Playing with Quicksilver
Paul Craig Roberts has an article over at LewRockwell that sent my thoughts racing back to my childhood. In one scene that has replayed many a time, I remember my friends from across the street giving me a small sample of quicksilver left over from a broken thermometer. The method of transportation, my bare hand.
As a seven or eight year old, mercury was amazing stuff. I distinctly remember rolling it along my bedroom floor, watching beads split into smaller beads with each push of my hand. I also remember my mother's anger (the reason for the vivid memory, no doubt) when she found out. And I remember my subsequent clean up.
A dampened dust rag and some clumsy effort wiped most of the bigger beads from the floor. But the smaller beads and vapors only left with time.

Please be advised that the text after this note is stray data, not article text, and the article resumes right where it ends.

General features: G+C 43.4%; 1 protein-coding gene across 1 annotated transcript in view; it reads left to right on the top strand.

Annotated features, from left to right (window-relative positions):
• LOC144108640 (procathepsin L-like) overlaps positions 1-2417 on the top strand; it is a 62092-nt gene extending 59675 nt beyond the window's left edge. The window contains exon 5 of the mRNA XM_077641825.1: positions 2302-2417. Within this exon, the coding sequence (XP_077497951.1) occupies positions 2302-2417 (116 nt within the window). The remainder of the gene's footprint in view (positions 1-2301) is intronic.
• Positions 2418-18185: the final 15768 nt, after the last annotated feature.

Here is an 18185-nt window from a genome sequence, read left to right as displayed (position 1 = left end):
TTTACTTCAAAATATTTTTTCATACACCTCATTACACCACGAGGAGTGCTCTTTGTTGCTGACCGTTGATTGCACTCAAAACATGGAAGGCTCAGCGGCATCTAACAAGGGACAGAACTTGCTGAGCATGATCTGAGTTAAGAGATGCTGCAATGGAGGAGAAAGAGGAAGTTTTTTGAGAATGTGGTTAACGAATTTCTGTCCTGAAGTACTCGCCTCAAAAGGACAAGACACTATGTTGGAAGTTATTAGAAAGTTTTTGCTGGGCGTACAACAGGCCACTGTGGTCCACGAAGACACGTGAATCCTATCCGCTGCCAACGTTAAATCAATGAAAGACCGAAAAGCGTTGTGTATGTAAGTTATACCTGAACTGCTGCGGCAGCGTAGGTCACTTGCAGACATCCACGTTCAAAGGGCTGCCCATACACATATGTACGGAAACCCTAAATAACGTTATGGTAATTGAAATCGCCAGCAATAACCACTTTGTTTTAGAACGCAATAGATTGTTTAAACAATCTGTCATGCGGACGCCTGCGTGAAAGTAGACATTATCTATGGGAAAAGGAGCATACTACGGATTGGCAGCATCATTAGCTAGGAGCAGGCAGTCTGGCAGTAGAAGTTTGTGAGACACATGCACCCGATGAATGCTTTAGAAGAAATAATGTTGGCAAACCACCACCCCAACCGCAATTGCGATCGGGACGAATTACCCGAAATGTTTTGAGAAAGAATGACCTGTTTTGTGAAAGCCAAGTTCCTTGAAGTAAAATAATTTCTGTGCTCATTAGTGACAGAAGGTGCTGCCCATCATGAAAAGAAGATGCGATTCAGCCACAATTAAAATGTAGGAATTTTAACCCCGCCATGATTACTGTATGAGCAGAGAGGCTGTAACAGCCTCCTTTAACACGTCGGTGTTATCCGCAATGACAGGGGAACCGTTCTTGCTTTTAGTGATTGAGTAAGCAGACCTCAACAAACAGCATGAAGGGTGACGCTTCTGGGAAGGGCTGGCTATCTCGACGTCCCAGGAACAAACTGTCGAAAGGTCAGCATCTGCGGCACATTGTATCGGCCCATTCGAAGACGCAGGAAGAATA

In the Thursday edition of my local paper, there is a story about a small mercury spill in a thrift store that ended up closing the store for three weeks, costing $300,000 in cleanup and disposal costs.
The kicker: The article notes that anyone who bought clothes from the story is now safe since any mercury vapor in the clothes has long ago dissipated into the air. So, what was the point of the $300,000 loss?
Today, should I find one of my children excitedly playing with a small bead of quicksilver, I'm ruined -- that's if I admit to it, of course.
History is not always a line on the chart, upward and to the right.